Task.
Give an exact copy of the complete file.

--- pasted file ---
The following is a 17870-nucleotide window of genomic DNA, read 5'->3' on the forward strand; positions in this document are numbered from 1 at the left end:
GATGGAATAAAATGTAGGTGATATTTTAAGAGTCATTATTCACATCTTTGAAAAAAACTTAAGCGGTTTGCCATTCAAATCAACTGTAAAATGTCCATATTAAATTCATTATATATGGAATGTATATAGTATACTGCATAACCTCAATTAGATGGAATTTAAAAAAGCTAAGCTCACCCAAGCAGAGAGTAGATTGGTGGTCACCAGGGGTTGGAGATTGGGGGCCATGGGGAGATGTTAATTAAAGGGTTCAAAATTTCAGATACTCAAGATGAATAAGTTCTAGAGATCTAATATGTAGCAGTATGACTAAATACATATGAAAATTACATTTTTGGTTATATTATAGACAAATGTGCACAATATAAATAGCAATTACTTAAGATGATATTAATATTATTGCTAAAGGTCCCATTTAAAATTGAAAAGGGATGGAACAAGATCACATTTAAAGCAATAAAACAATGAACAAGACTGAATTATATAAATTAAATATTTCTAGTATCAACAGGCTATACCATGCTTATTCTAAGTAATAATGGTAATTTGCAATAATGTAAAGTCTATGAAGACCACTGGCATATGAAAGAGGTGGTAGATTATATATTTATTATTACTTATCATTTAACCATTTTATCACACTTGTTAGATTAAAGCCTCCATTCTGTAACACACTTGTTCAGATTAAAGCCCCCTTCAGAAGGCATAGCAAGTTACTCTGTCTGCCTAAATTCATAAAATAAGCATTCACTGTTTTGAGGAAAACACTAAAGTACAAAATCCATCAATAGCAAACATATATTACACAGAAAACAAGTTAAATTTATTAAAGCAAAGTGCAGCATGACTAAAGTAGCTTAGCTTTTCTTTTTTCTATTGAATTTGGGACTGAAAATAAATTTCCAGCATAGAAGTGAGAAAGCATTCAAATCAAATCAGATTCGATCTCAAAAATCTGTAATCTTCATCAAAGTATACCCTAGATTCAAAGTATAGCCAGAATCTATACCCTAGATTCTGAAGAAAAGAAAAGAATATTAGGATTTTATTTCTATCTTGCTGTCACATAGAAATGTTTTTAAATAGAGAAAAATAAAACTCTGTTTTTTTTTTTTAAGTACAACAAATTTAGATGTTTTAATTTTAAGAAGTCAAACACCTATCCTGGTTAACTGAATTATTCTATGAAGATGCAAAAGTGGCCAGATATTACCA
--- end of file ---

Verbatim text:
The following is a 17870-nucleotide window of genomic DNA, read 5'->3' on the forward strand; positions in this document are numbered from 1 at the left end:
GATGGAATAAAATGTAGGTGATATTTTAAGAGTCATTATTCACATCTTTGAAAAAAACTTAAGCGGTTTGCCATTCAAATCAACTGTAAAATGTCCATATTAAATTCATTATATATGGAATGTATATAGTATACTGCATAACCTCAATTAGATGGAATTTAAAAAAGCTAAGCTCACCCAAGCAGAGAGTAGATTGGTGGTCACCAGGGGTTGGAGATTGGGGGCCATGGGGAGATGTTAATTAAAGGGTTCAAAATTTCAGATACTCAAGATGAATAAGTTCTAGAGATCTAATATGTAGCAGTATGACTAAATACATATGAAAATTACATTTTTGGTTATATTATAGACAAATGTGCACAATATAAATAGCAATTACTTAAGATGATATTAATATTATTGCTAAAGGTCCCATTTAAAATTGAAAAGGGATGGAACAAGATCACATTTAAAGCAATAAAACAATGAACAAGACTGAATTATATAAATTAAATATTTCTAGTATCAACAGGCTATACCATGCTTATTCTAAGTAATAATGGTAATTTGCAATAATGTAAAGTCTATGAAGACCACTGGCATATGAAAGAGGTGGTAGATTATATATTTATTATTACTTATCATTTAACCATTTTATCACACTTGTTAGATTAAAGCCTCCATTCTGTAACACACTTGTTCAGATTAAAGCCCCCTTCAGAAGGCATAGCAAGTTACTCTGTCTGCCTAAATTCATAAAATAAGCATTCACTGTTTTGAGGAAAACACTAAAGTACAAAATCCATCAATAGCAAACATATATTACACAGAAAACAAGTTAAATTTATTAAAGCAAAGTGCAGCATGACTAAAGTAGCTTAGCTTTTCTTTTTTCTATTGAATTTGGGACTGAAAATAAATTTCCAGCATAGAAGTGAGAAAGCATTCAAATCAAATCAGATTCGATCTCAAAAATCTGTAATCTTCATCAAAGTATACCCTAGATTCAAAGTATAGCCAGAATCTATACCCTAGATTCTGAAGAAAAGAAAAGAATATTAGGATTTTATTTCTATCTTGCTGTCACATAGAAATGTTTTTAAATAGAGAAAAATAAAACTCTGTTTTTTTTTTTTAAGTACAACAAATTTAGATGTTTTAATTTTAAGAAGTCAAACACCTATCCTGGTTAACTGAATTATTCTATGAAGATGCAAAAGTGGCCAGATATTACCA